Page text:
51

Is there an exhaustive list of command-line switches for Windows Explorer? I know /separate is undocumented in this knowledgebase article as well as this one.

2

5 Answers 5

21

I would suggest looking at Geoff Chappell's page about explorer's command line switches. It lists all of the switches that Justin mentions along with the /idlist switch (though using this requires raw memory access, so it would probably be more interesting on SO than here on SU). The syntax for each switch is given, and some esoteric details regarding item specifiers are also explained.

3
27
  • /separate - Launches this explorer instance as a separate process.
  • /select [object] - selects the file or folder in the new explorer window
  • Opens a new single-pane Window for the default selection. This is usually the root of the drive on which Windows is installed.
  • /e Starts - Windows Explorer using its default view.
  • /root - Opens a window view of the specified object.
3
  • 16
    It might not be obvious for the reader, but you need to append a comma after the command line switch. For instance: explorer /seperate C:\temp is not valid and will open a default location. You need to use explorer /seperate, C:\temp.
    – Sebazzz
    Feb 8, 2017 at 12:06
  • 4
    @Sebazzz FYI: it’s /separate, not /seperate.
    – Martijn
    Aug 29, 2018 at 20:24
  • 20
    Oddly enough /seperate works just like /separate does. MS must have put in a special case for people that don't spell very well.
    – Night Owl
    May 28, 2019 at 7:37
7

I looked at my EXPLORER.EXE as per Windows 7, 64bit (file version 6.1.7601.17514) with the hex editor HxD and searched /SELECT in UTF16-LE encoding and expected the other potential parameters to be around that. Why has nobody else done this before? What I found:

  • /EXPAND - will open a specific folder and will interpret environment variables in the text. Examples:
    • /EXPAND,%windir% will open the Windows folder.
    • /EXPAND,%programfiles%\Java will open your Java folder (without the hassle of spaces in the path).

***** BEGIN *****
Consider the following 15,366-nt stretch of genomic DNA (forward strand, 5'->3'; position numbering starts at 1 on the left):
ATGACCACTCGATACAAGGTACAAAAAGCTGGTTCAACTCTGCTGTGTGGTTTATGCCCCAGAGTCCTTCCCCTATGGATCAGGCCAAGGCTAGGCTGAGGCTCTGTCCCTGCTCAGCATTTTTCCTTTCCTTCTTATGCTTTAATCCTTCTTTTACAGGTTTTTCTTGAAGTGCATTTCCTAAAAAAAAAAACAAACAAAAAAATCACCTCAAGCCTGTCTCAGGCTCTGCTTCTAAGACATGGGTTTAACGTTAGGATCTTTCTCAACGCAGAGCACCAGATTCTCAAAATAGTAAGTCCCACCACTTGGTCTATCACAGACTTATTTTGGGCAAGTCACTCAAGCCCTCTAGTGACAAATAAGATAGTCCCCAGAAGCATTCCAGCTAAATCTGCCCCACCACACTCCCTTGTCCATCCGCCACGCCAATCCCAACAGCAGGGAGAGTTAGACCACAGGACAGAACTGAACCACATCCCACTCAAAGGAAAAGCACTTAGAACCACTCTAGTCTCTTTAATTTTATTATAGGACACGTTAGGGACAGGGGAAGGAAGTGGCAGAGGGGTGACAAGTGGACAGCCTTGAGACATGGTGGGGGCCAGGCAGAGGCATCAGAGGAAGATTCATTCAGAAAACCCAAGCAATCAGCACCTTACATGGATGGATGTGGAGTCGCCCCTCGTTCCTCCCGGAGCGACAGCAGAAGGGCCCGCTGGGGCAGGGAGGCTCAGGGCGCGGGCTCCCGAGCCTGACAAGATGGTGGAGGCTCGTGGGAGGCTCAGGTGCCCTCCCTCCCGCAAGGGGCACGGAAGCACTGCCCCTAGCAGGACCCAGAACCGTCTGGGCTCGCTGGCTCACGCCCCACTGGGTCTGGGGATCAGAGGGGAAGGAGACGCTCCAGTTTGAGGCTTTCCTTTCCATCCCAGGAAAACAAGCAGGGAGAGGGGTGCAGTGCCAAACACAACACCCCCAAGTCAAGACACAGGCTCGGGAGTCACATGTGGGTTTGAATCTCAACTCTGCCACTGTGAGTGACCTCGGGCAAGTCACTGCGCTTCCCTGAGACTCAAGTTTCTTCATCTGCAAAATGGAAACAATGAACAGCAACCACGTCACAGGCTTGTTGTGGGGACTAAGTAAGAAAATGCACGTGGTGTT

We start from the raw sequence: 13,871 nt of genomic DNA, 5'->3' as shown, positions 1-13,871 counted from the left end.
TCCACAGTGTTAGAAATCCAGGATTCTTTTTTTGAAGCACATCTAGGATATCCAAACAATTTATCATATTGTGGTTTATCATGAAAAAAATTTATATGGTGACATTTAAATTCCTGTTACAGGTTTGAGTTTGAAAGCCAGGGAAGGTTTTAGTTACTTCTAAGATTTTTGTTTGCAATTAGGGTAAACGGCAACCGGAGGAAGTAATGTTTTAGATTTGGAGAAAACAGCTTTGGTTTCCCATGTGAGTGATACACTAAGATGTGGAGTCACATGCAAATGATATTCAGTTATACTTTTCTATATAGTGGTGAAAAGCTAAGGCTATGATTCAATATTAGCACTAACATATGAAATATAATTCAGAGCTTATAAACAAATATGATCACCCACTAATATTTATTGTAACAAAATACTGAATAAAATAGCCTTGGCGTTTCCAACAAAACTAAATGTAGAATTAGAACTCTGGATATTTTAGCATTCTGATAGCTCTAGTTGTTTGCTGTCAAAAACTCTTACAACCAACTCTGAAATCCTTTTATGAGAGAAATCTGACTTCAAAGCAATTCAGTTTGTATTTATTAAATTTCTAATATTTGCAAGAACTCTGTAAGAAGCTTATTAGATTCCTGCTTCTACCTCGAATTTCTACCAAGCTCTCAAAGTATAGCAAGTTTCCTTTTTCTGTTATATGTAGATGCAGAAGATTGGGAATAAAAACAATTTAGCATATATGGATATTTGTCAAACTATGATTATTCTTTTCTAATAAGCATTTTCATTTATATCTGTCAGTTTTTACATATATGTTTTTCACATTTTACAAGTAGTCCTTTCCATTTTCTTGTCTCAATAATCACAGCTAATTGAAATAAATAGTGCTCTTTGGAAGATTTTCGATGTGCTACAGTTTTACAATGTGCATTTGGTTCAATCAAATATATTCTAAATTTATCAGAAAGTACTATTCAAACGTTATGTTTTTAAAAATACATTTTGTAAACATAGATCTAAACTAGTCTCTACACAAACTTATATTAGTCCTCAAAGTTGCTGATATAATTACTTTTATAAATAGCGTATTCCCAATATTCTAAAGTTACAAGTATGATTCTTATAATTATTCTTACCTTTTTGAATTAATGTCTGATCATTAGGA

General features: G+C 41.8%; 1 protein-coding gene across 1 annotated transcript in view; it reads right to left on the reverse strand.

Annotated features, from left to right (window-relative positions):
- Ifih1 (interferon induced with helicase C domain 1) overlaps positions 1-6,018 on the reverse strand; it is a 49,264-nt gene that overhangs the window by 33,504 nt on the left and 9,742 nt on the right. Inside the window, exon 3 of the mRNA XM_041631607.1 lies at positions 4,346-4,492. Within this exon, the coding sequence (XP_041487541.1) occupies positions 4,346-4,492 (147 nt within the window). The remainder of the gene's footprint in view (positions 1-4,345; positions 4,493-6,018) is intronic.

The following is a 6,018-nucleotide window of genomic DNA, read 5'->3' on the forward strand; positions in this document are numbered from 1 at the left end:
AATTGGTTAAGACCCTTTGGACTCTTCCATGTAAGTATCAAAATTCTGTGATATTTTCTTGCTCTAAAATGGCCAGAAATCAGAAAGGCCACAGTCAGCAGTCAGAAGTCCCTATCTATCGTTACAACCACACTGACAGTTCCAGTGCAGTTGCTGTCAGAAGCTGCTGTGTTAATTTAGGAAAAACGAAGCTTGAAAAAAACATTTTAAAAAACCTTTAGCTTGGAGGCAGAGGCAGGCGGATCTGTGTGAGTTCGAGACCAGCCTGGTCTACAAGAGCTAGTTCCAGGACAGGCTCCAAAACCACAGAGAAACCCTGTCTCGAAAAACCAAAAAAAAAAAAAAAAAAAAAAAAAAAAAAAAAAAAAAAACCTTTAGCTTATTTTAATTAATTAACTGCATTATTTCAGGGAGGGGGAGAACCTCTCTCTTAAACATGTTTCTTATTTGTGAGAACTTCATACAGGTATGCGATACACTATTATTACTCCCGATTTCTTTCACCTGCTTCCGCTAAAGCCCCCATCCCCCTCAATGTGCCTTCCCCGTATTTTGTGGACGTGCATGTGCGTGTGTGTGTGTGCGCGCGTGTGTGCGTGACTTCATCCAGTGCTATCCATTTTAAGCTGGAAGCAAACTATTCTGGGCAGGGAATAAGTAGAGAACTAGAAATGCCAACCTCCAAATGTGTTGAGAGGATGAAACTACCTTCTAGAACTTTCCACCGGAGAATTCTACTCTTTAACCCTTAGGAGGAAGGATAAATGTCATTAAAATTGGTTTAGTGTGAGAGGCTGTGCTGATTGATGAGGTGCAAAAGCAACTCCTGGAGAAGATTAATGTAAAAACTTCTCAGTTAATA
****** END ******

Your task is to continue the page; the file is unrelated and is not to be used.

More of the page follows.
• /FACTORY - no clue: it takes a while to start, but I don't see what has changed. Expected a factory reset of all settings, but different folder views are still intact.

The other parameters I found (/N, /E, /ROOT, /IDLIST, /SELECT and /SEPARATE) are already mentioned. I did neither find /SEPERATE, nor /NOUACCHECK. Also keep in mind: just because I found those texts doesn't mean Explorer's code also makes use of each one.


As per Windows 10, 64bit (file version 10.0.19041.844) I also found more parameters and I have no clue on any of them. The case is exactly the one found in the binary:

  • /LOADSAVEDWINDOWS
  • /NoShellRegistrationCheck
  • /NoUACCheck
  • /NoShellRegistrationAndUACCheck
  • /RunFirstLogonAnim
2
4

This will probably help someone.

if you are trying to open a network path that is a hidden or administrative share, e.g. ends with "$", e.g. \sharedNetworkPath\HiddenFolder$

Then this works:

explorer.exe /root, \\sharedNetworkPath\HiddenFolder$

but this doesn't

explorer.exe /select, \\sharedNetworkPath\HiddenFolder$

1
  • Thank you so much. This would not work explorer "/select,\\server\\drive$\path\\file.xlsx" and explorer "/root,\\server\\drive$\path\\file.xlsx" opened the file instead of selecting. But you answer clued me onto trying explorer /select, "\\server\\drive$\path\\file.xlsx" which worked perfectly!
    – Deco
    Aug 23 at 2:47
1

Well, noUACcheck doesn't work as one might expect. I thought it might prevent the user access chack from being displayed, but it did't in my experiment. Neither does /NoShellRegistrationAndUACCheck. Might be because I' running explorer under windows 7. Trying to set a flag to allow windows explorer to open without the UAC prompt.

1
  • 1
    As it’s currently written, your answer is unclear. Please edit to add additional details that will help others understand how this addresses the question asked. You can find more information on how to write good answers in the help center.
    – Community Bot
    Jan 22 at 15:27

Your Answer

By clicking “Post Your Answer”, you agree to our terms of service, privacy policy and cookie policy

Not the answer you're looking for? Browse other questions tagged or ask your own question.